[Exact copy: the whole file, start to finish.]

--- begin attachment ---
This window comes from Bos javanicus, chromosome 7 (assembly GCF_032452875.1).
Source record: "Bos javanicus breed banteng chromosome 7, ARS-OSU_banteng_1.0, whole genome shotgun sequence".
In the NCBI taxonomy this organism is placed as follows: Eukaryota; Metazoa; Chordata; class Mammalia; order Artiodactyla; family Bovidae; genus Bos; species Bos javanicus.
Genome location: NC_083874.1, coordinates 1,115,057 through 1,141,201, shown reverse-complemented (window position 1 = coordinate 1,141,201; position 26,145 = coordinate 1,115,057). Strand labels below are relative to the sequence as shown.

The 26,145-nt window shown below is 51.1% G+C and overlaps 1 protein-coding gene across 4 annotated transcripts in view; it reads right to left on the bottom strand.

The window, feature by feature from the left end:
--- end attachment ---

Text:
This window comes from Bos javanicus, chromosome 7 (assembly GCF_032452875.1).
Source record: "Bos javanicus breed banteng chromosome 7, ARS-OSU_banteng_1.0, whole genome shotgun sequence".
In the NCBI taxonomy this organism is placed as follows: Eukaryota; Metazoa; Chordata; class Mammalia; order Artiodactyla; family Bovidae; genus Bos; species Bos javanicus.
Genome location: NC_083874.1, coordinates 1,115,057 through 1,141,201, shown reverse-complemented (window position 1 = coordinate 1,141,201; position 26,145 = coordinate 1,115,057). Strand labels below are relative to the sequence as shown.

The 26,145-nt window shown below is 51.1% G+C and overlaps 1 protein-coding gene across 4 annotated transcripts in view; it reads right to left on the bottom strand.

The window, feature by feature from the left end: